President Dmitry Medvedev has chosen Deputy Prime Minister Sergey Sobyanin as the next mayor of the Russian capital and described him as an “experienced manager” capable of solving the city’s problems.
“I have decided to offer your candidacy to the Moscow City Duma for investing you with the authorities of Moscow mayor,” Medvedev told Sobyanin at a meeting at the presidential residence in Gorki, outside Moscow, on Friday.
The deputies of the city’s parliament may vote on Sobyanin’s candidacy on Monday, according to sources in the city’s Duma. The city parliament says it will approve Sergey Sobyanin for the post. By law the Duma has ten days to consider a candidacy submitted by the president. It has the right to reject the president’s nominee and ask for an alternative candidate.
“Moscow is a special city, for all those who live here, for Muscovites, for those who come to the capital,” Medvedev said at the meeting. “It is a very big megapolis, an administrative center of the whole country, a city that has seen rapid development in recent years.”
“Moscow has a lot of advantages and problems caused by overpopulation, many unsolved social problems, although very much has been done in this area,” Medvedev said. “The new mayor should first of all concentrate on solving social tasks.”
The president referred to the problem of improving the living standards of Muscovites, although he noted that they are “not bad” compared to Russia’s other regions.
Medvedev described Sobyanin as an experienced manager who has the qualities needed to become Moscow’s mayor. The main tasks, along with social issues, are the fight against corruption and traffic jams, the president said.
The city’s capital status makes it difficult to drive in Moscow, Medvedev said.
“If there is a will there is a way to solve this problem or, at least, to improve the traffic situation in Moscow,” he was quoted as saying by Itar Tass.
The president also stressed that little has been done so far to suppress corruption in the city. The economic life in the capital should be “more open, more competitive and more law abiding,” he stated.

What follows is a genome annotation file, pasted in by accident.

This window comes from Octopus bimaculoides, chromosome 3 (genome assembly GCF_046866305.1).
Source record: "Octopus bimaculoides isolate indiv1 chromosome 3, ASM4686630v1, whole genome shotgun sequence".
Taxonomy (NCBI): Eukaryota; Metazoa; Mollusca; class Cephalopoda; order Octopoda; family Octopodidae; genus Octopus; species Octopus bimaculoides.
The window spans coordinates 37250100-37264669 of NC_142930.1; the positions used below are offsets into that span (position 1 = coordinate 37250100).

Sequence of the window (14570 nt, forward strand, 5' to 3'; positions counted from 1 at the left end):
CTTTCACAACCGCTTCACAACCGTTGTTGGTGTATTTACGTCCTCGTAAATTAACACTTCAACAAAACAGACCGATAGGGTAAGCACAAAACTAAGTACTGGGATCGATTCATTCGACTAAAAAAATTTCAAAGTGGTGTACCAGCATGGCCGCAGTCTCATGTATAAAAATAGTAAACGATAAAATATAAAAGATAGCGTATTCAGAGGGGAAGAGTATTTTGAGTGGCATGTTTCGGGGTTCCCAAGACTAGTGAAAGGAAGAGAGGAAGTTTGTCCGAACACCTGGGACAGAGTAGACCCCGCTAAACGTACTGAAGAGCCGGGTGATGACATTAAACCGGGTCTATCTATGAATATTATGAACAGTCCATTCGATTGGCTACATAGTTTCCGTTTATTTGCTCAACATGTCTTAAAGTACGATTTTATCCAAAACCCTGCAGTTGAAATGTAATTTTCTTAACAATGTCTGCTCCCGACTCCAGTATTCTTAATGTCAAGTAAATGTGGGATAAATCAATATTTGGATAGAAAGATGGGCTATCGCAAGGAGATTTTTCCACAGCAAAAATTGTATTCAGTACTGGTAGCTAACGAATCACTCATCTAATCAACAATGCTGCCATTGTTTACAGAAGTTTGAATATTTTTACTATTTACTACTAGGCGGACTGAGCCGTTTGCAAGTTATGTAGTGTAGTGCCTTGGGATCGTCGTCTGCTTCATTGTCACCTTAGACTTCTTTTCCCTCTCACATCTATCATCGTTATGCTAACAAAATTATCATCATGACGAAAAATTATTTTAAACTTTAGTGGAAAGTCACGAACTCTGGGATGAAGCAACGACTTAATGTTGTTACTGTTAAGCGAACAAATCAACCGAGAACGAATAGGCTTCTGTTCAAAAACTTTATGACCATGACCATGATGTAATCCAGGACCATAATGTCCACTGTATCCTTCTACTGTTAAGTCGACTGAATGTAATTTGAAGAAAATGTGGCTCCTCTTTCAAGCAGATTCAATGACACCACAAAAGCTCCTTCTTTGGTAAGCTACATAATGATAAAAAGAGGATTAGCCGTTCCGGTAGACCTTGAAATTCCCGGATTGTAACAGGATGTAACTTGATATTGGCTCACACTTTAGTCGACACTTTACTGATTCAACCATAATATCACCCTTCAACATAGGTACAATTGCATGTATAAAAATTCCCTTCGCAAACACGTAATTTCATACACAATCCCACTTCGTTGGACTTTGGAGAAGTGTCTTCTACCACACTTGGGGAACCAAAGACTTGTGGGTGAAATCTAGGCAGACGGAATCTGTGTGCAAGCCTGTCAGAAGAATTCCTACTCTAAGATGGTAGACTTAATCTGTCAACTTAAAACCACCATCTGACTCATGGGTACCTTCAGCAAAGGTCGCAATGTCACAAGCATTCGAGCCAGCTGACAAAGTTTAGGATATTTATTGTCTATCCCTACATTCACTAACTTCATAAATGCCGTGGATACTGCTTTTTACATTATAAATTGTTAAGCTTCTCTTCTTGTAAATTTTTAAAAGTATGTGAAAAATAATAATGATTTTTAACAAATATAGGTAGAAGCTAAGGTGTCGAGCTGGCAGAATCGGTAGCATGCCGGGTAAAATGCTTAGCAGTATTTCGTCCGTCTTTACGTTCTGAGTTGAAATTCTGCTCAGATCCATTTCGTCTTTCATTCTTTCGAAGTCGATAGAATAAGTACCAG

At a meeting with the president, Sergey Sobyanin said that he has lived in Moscow for the past five years and knows the city's biggest issues: social security, transport and traffic jams. “The integration of federal programs and tackling corruption will become the priority for Moscow's authorities. This will be easier to achieve through cooperation with the country's central authorities,” he added.
According to Dmitry Polikanov, a member of the ruling United Russia party, there is also a personal factor that may have contributed to Sergey Sobyanin being selected as a candidate for the post.
“Sobyanin has enormous experience of work in the government, he is known as an efficient professional. He has managed to create an effective system within the government staff and he was quite successful as a governor of one of the richest regions in Russia,” said Polikanov.
”Besides, it is also a matter of personal trust, because he is well known by the president and by the prime minister, and they trust him as a person and as a professional,” he added.
Sergey Sobyanin seems a much better candidate for the mayoral post than Yury Luzhkov, believes political analyst Aleksandr Fomenko. “At least he considers Moscow as a city where he is a newcomer, and such people consider the city where they live much more carefully,” he told RT.
Sobyanin, 52, the government’s chief of staff and a close ally of Prime Minister Vladimir Putin, was considered the strongest candidate among four people who the ruling United Russia party had submitted to the president. He was born in Tyumen Region and was its governor from 2001 to 2005.
Sergey Borisov, RT